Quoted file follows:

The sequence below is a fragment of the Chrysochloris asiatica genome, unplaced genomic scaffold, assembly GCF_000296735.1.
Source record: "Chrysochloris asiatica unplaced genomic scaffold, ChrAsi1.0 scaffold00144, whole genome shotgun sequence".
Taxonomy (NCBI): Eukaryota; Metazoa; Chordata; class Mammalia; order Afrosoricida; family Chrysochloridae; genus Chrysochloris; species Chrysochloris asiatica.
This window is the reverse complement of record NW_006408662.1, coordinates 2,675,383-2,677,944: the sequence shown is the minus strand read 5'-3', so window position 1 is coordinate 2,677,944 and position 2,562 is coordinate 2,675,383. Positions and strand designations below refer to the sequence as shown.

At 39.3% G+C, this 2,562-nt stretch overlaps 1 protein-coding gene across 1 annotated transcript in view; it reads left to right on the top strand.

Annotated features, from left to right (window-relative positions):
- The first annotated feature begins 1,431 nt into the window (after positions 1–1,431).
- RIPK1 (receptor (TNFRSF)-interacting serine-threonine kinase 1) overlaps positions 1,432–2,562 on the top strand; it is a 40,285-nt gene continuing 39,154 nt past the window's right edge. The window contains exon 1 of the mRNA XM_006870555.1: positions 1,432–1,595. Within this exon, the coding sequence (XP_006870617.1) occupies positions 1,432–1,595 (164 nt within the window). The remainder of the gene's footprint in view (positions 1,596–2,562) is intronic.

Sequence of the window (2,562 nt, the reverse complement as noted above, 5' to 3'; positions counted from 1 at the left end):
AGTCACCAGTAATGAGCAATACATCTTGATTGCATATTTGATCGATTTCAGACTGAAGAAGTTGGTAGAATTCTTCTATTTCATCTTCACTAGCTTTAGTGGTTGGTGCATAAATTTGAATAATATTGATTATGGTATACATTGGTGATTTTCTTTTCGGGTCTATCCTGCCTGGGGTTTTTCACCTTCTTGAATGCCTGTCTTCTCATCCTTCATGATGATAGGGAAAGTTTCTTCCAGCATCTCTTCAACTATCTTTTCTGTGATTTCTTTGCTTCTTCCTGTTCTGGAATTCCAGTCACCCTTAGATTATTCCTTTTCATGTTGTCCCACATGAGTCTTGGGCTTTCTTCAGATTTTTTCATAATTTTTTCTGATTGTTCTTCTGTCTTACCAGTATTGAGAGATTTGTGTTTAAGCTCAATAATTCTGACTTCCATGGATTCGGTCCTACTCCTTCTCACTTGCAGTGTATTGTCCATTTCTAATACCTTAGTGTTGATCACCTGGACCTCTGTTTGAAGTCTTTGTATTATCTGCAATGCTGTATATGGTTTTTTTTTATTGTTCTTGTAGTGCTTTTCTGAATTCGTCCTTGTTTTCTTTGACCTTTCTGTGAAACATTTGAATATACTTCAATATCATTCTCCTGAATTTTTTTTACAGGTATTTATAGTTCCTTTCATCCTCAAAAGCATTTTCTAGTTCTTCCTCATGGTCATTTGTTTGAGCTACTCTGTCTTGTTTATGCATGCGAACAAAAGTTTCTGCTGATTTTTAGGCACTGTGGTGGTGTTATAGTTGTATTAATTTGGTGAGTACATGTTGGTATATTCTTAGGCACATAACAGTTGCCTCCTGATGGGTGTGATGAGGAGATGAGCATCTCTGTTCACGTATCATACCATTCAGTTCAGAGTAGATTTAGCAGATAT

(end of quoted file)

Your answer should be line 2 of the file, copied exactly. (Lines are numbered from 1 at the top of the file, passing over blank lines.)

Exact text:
Source record: "Chrysochloris asiatica unplaced genomic scaffold, ChrAsi1.0 scaffold00144, whole genome shotgun sequence".